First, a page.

June 26, 2009

Free Software, Take Note! An overview of Gnote 0.5.1

There's quite a lot of discussion about patents and Mono in the GNU/Linux community as of late. Throughout the numerous arguments, discussions, and mailing lists, there seems to be a growing effort to replace the need for Mono-based applications with "unemcumbered" alternatives.

   Initially, I was a little skeptical of what currently is offered as alternative-to-mono applications. In my own experience, the Ubuntu Linux distribution is focusing on bringing in a third mono app with the release of Ubuntu Karmic, as well as possibly replacing Gimp on the Live CD with F-Spot. While many of these posts are still speculative, it leaves one to wonder what alternatives there are to offer, in case Microsoft's patents do actually pose a threat to GNU/Linux. Today, let's take a look at Gnote, a C++ alternative to the note-taking application Tomboy.

    Gnote was started on April 2009 by Gnome developer Hubert Figuiere, known also for his work on Abiword. The goal of Gnote is to provide a C++ port of Tomboy, which currently relies on C#. Gnote is an experiment to see what would happen if Tomboy were written using C++. Many Free Software enthusiasts that are against Mono have paraded around it as a Mono-Free alternative to Tomboy, but does it hold up? For our testing purposes, I installed Gnote 0.5.1 on Ubuntu Jaunty through a personal PPA. I would love to see it packaged in Ubuntu officially in the near future.

    What really struck me at first was the visual similarities. Gnote is, in nearly every way identical to Tomboy. The tray applets look slightly different, but the functional implementation is exactly the same.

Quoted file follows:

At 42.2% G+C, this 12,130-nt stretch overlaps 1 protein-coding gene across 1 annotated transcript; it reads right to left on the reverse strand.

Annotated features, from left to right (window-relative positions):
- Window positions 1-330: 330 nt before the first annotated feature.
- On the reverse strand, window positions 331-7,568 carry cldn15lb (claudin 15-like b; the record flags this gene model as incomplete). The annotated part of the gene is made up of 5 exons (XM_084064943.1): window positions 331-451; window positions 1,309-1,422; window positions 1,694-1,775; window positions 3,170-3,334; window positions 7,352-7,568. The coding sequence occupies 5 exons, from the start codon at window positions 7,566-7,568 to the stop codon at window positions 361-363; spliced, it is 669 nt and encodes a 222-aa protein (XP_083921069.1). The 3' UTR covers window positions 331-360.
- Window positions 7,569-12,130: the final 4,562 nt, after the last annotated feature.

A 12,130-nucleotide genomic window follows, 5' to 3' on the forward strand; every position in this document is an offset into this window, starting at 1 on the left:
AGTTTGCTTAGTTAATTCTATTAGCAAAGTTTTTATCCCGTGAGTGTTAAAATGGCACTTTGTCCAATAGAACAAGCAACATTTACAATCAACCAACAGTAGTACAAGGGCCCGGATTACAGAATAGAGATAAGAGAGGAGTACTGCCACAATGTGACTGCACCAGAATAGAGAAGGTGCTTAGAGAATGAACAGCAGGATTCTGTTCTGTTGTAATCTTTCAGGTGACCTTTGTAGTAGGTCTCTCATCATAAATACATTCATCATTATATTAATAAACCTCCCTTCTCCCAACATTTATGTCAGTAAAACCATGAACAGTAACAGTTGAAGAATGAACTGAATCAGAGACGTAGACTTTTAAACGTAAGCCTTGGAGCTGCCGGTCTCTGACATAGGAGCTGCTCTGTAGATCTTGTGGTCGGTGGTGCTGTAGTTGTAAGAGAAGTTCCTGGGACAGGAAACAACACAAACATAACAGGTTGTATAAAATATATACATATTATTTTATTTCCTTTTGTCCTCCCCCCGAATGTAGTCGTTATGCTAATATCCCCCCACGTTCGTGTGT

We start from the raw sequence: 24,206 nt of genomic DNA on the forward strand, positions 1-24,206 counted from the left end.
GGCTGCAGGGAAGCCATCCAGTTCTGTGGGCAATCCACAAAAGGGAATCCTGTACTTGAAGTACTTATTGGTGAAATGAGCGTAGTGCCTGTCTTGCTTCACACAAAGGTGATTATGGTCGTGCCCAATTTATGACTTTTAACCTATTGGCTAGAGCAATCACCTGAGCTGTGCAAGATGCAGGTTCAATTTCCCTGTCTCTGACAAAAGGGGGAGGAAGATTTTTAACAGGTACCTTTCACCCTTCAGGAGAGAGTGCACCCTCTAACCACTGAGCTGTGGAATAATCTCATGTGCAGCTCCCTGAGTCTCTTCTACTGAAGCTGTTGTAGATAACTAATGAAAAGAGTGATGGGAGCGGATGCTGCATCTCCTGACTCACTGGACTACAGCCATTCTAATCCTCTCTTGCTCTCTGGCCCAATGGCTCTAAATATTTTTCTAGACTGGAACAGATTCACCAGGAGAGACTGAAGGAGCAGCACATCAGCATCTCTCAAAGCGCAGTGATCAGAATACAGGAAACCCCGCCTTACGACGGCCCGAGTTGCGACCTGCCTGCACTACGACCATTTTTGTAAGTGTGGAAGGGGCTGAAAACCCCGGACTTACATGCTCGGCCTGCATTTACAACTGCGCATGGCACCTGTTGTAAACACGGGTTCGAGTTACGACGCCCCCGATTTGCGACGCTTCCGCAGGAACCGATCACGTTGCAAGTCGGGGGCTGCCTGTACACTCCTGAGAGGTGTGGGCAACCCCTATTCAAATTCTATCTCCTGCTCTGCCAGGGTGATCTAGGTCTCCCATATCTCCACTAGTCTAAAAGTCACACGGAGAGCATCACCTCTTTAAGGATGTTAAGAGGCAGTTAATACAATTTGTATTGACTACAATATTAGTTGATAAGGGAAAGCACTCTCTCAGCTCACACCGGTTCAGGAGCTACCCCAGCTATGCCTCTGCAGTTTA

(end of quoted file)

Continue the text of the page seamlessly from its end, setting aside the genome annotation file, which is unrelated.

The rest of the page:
Tomboy and Gnote Tray Applets




 Can you tell which is which? Not really.

 Tomboy on left, Gnote on right.

The similarities go down to the context menus.

 Wow, the context menu is the same!

Search remains largely the same, along with Tomboy's awesome "Notebook" functionality, which allows users to organize notes into collections for later use. Gnote also supports the linking of seperate notes by highlighting text and creating a new entry.

 I think this routine is getting old now. Yep, they're basically the same app.

Also, another useful function is that Gnote has the ability to import and read all of your old Tomboy notes after switching. Hubert claims that this feature is still "experimental", but I think it's a great move for users interested in switching.

   The only downside for the time being is a lack of plugins. Although Gnote has a nice list of already included "add-ins", Tomboy retains a larger library of extensions, such as "Note of the Day", Font formatting support, BlogPoster, etc. That said, it retains much of the functionality of the Tomboy project.

    To me, this is a huge victory for Anti-Mono supporters. Users get just as much functionality out of their old apps, and retain a freedom from code patents at the very same time! It's a win-win situation!

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